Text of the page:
It has ended up being a much busier week than usual for me at a COP meeting. Exhaustion, along with frequent internet disruptions at the hotel, has led to a lapse in my blogging. I just returned from the last activities of the Convention Center for week 1 (for me anyway), so will now turn my attention to catching up on sharing some of the stories from the Conference.
|The Qatar National Conventional Center|
|One of the QNCC's long hallways|
In an earlier post, I referred to the first COP Gender Day -- an official declaration by the UNFCCC Secretariat. The term “gender equity” first gained attention at COP17 in Durban last year, and the first-ever gender-picnic was held. At COP 7 in Marrakesh, a decision (36/CP.7) was formalized to “improve the participation of women in the representation of Parties in bodies established under the Convention of the Kyoto Protocol.” Progress has been made, but there has been growing research verifying that women are disproportionately disadvantaged, especially in developing countries (or the Global South) when it comes to the negative impacts of climate change. Additionally, one outcome of the United Nations Conference on Sustainable Development was the “recognition of women’s leadership and their vital role in achieving sustainable development.” Given that the past three COP presidents have been females, as is the UNFCCC Executive Secretary, it is not surprising that the issue of gender equity has been brought to the forefront of international climate dialog. What is surprising to many is that this has become such a predominant issue at a COP meeting held in the Middle East.
|The COP18 President and some members of the delegation from Qatar|
Gender Day at COP18 was filled with panels, the launch of a book about women adapting to climate change (mentioned in one of my previous posts), receptions, and celebrations. I am not one to typically engage in events focused solely on women’s issues, but out of admiration for political challenges that had been faced by the past 3 COP presidents (all female), and especially for Executive Secretariat Christiana Figueres (who continues to amaze me with her brilliance, diplomacy, and grace under pressure), I decided to attend the book launch. This event also featured the COP18 and 19 presidents, the Executive Secretariat, and Mary Robinson, former president of Ireland (1990-1997). Ms. Robinson (“Mama Mary” as she was affectionately referred to during the session) has worked endlessly on behalf of human rights through the United Nations as High Commissioner for Human Rights (1997 – 2002) and now, as founder and board chair of the Mary Robinson Foundation: Climate Justice.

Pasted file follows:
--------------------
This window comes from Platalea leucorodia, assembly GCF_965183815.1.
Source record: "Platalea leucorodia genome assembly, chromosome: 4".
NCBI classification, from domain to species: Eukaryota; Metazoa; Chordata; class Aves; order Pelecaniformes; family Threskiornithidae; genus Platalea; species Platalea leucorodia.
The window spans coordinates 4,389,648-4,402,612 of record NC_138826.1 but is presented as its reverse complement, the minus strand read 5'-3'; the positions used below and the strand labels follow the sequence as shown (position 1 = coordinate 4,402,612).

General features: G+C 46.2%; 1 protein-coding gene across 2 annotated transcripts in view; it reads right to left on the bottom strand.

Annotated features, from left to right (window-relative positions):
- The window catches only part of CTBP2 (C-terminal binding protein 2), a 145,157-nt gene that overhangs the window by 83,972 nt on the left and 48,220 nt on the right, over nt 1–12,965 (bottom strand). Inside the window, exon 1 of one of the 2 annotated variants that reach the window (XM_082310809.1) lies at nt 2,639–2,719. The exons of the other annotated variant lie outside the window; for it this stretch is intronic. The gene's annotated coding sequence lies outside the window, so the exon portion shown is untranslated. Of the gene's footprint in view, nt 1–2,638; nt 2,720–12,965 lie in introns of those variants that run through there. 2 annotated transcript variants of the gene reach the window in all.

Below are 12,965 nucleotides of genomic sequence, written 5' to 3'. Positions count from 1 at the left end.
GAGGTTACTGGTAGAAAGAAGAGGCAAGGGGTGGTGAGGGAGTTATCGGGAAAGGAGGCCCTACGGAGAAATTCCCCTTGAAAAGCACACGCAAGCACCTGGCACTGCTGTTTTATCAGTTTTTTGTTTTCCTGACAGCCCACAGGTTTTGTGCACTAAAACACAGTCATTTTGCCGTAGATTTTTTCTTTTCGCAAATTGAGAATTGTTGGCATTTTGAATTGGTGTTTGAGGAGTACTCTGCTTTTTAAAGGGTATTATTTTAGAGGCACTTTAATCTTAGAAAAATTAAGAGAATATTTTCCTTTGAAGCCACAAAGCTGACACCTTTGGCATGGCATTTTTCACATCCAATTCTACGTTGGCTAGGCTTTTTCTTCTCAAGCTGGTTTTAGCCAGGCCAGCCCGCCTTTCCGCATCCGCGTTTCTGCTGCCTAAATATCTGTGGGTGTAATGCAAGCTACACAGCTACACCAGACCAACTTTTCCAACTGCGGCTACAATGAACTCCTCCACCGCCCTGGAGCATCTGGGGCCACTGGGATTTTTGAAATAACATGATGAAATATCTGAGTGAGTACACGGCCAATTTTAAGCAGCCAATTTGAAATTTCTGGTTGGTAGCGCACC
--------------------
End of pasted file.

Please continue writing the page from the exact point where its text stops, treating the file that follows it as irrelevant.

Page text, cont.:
|Cecelia from Kenya whose work in climate adaptation was noted by Mary Robinson|
|The artist's statement for the large spider sculpture in the QNCC|
All panelists seemed to agree that we need to change the narrative “to put more humanity in our hearts so that we can change the situation”, to put a human face on climate change – both its impacts and opportunities. In other words, policy makers need to understand the urgency as indicated by the science, but they also need to be aware of the climate-related predicaments people are faced with daily around the globe. I recently read an op-ed that said we should drag all the Parties (negotiators) out for a walk in nature (I wish I could find this piece again). There were several references to the disconnect between Party delegates sitting in air-conditioned convention centers making policy decisions and the people whose lives and livelihoods these policies impact. Most importantly, it was stressed that we we can’t just focus on the doom and gloom stories; Secretariat Figueres cautioned that these types of stories are not inspiring and won’t “take people to the next step of innovative solutions.”
This was not a day of angry feminism, but rather one that led to a strong a call for on-the-ground support for real people — men and women— and a call to maximize the potential of all in adapting to and helping to solve the challenge of climate change. One slogan of the conference is “7 Billion People. One Challenge.” How appropriate.
On November 29th, the secretariat received a proposal from the European Union which is now titled Draft decision [-/CP.18] “Promoting gender equality and improving participation of women in UNFCCC negotiations and in the representation of Parties in bodies established pursuant to the Convention or the Kyoto Protocol.” That title reflects a lot of COP jargon that essentially translates to a proposal to advance the goals of gender balance and gender-sensitive (or gender-smart) climate policy. The Subsidiary Body for Implementation or SBI will have to finalize language on this tonight (December 1st) and vote to move this to be formally adopted by the Conference of the Parties (more jargon, I know). But this might very well be one of the first agreements coming out of COP18.
|Sunset in Doha|
 The Future We Want, outcome document of the United Nations Conference on Sustainable Development, adopted on 12 June 2012 (United Nationals General Assembly resolution A/RES/66/288. paragraph 237). See also the focus on women in the U.N. Millennium Development Goals at http://www.un.org/millenniumgoals/.